I want to review and recommend the work of Jemar Tisby in this regard, both for his clarity and his courage in speaking and writing. I have read two of Tisby’s works – The Color of Compromise: The Truth about the American Church’s Complicity in Racism, and his more recent work, How to Fight Racism: Courageous Christianity and the Journey toward Racial Justice.

The first book has more of the character of a diagnosis of the illness. The latter has more of the character of some modes of treatment. Together they offer a potent primer on how we White Christians got here and how we might move in a different direction.

In The Color of Compromise, Tisby charts the complicity and collusion of White Christians with the institutions and actions of White supremacy from our earliest days on this continent. More than that, he describes how White Christians have participated in the active construction of White supremacy as the ideology that undergirds slavery, Jim Crow, the covert institutional racism of the last sixty years, and the active prosecution of the “cold Civil War” which we currently face. Like racism itself, this White Christian involvement and leadership has never disappeared even though it has evolved and adapted over time to changing conditions.

“The festering wound of racism in the American church must be exposed to the oxygen of truth,” Tisby writes, “in order to be healed” (page 15). That’s the burden of The Color of Compromise. It’s not just the pornographic misuse of Christian symbols by a mob of ignorant fools searching for selfies and souvenirs. Those arrogant and ignorant jackasses are symptoms of far deeper problems in White churches in general.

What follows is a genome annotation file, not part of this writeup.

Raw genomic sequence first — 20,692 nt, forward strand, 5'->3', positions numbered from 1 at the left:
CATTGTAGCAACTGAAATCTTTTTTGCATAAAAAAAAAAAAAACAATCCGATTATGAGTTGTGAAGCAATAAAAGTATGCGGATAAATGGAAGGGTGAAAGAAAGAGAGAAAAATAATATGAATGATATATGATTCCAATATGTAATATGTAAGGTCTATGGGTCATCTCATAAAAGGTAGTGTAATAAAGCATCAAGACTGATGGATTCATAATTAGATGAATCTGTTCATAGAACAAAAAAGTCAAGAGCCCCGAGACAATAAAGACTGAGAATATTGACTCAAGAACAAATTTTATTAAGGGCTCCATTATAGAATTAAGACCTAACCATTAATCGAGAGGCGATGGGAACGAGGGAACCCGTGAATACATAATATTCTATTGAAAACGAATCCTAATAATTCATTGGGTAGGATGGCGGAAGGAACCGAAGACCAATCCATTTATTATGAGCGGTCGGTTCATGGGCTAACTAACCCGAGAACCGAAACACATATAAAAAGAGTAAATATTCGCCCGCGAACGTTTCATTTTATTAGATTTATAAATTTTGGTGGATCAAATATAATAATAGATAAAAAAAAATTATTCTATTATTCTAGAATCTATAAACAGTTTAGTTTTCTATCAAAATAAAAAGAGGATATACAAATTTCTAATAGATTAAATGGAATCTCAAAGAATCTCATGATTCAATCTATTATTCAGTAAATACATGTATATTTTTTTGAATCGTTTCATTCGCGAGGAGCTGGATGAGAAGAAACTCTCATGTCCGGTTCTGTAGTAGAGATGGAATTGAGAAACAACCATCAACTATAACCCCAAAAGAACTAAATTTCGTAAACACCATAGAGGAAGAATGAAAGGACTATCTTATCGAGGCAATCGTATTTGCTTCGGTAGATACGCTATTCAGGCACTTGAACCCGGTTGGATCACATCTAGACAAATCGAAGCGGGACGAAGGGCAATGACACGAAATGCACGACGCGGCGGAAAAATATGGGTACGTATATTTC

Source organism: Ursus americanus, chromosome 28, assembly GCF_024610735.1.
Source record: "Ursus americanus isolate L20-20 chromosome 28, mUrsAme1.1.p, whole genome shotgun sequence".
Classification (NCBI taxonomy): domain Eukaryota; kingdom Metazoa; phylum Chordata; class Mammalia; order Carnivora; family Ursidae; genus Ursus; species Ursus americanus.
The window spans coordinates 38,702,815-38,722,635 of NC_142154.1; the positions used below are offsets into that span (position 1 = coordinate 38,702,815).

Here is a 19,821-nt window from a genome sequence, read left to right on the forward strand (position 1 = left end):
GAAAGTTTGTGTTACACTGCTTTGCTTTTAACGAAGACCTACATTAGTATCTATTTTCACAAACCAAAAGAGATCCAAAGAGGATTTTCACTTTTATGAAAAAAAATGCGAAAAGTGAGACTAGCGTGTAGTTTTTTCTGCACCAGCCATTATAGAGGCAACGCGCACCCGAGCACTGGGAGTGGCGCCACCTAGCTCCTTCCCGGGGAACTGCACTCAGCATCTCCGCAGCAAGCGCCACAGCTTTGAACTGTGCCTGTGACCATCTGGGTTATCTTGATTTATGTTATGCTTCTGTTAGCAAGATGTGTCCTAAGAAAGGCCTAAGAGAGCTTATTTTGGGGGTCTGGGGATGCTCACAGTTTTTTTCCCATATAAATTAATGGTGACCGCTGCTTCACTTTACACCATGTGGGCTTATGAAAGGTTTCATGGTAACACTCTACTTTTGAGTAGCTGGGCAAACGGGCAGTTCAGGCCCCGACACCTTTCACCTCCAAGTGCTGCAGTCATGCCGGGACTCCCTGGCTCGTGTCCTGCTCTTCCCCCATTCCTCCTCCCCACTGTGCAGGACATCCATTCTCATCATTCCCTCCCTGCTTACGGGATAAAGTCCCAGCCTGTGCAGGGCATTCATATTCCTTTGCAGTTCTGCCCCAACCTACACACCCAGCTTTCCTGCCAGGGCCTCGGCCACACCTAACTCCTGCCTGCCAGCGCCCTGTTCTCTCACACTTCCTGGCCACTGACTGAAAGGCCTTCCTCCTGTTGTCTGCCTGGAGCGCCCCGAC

“Historically speaking,” Tisby writes, “when faced with the choice between racism and equality, the American church has tended to practice a complicit Christianity rather than a courageous Christianity. They chose comfort over constructive conflict,” he asserts, “and in so doing created and maintained a status quo of injustice” (page 17).

Tisby notes that “complicity” is far too gentle a description for the role we white Christians have played in the ongoing obscenity of Christian nationalism. “Complicity connotes a degree of passivity—as if Christianity were merely a boat languidly floating down the river of racism,” he writes, “In reality, white Christians have often been the current, whipping racism into waves of conflict that rock and divide the people of God” (page 17).

What happened at the United States capitol was not like a passing weather front. It was the result of centuries of policies and practices, decisions and deeds, heritage and hatred, embedded in White Christian churches across the country. The fact that White supremacy inside and outside the church has been chosen is, in part, the good news. As I have learned from numerous thinkers in this area, what has been chosen can be unchosen.